Study demonstrates that free-water provides a potential non-invasive progression marker of the substantia nigra region in the brain.
Parkinson’s disease is a CNS disorder that results from the loss of cells in various parts of the brain, including a region called the substantia nigra. The substantia nigra cells produce dopamine, a chemical messenger responsible for transmitting signals within the brain that allow for coordination of movement.
With no objective test or biomarker for Parkinson’s, there is a clear need to develop non-invasive markers of substantia nigra progression in Parkinson’s disease. This study’s authors had previously found elevated free-water levels in the substantia nigra for patients with Parkinson’s disease compared with controls in single-site and multi-site cohorts.
In this study, published in the journal “Brain”, they tested the hypotheses that free-water levels in the substantia nigra of Parkinson’s disease increase following 1 year of progression, and that baseline free-water levels in the substantia nigra predict the change in bradykinesia following 1 year.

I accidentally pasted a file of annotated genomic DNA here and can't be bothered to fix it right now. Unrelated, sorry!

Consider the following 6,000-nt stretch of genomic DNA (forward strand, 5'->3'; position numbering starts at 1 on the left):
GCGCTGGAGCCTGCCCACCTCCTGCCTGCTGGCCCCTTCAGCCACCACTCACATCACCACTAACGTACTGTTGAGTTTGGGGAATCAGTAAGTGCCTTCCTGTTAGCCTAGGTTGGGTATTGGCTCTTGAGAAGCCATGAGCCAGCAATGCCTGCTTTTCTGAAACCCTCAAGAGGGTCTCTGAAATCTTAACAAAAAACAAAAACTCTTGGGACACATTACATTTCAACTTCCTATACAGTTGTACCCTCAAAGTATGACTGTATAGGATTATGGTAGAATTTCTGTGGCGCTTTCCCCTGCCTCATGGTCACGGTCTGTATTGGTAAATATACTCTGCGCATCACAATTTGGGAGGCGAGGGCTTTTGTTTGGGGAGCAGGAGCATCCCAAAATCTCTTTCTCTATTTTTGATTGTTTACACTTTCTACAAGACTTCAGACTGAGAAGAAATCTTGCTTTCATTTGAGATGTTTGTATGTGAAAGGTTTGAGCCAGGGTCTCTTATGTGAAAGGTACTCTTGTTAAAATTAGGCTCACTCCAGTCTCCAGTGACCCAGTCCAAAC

The researchers conducted a longitudinal study in controls (n = 19) and patients with Parkinson’s disease (n = 25). Diffusion imaging and clinical data were collected at baseline and after 1 year. Free-water analyses were performed on diffusion imaging data using blinded, hand-drawn regions of interest in the posterior substantia nigra.
The results found that free water levels increases with progression of Parkinson’s disease, and predicts subsequent changes in bradykinesia and cognitive status over 1 year, thus demonstrating that free-water provides a potential non-invasive progression marker of the substantia nigra.
Longitudinal changes in free-water within the substantia nigra of Parkinson’s disease
Edward Ofori ,et al., DOI: http://dx.doi.org/10.1093/brain/awv136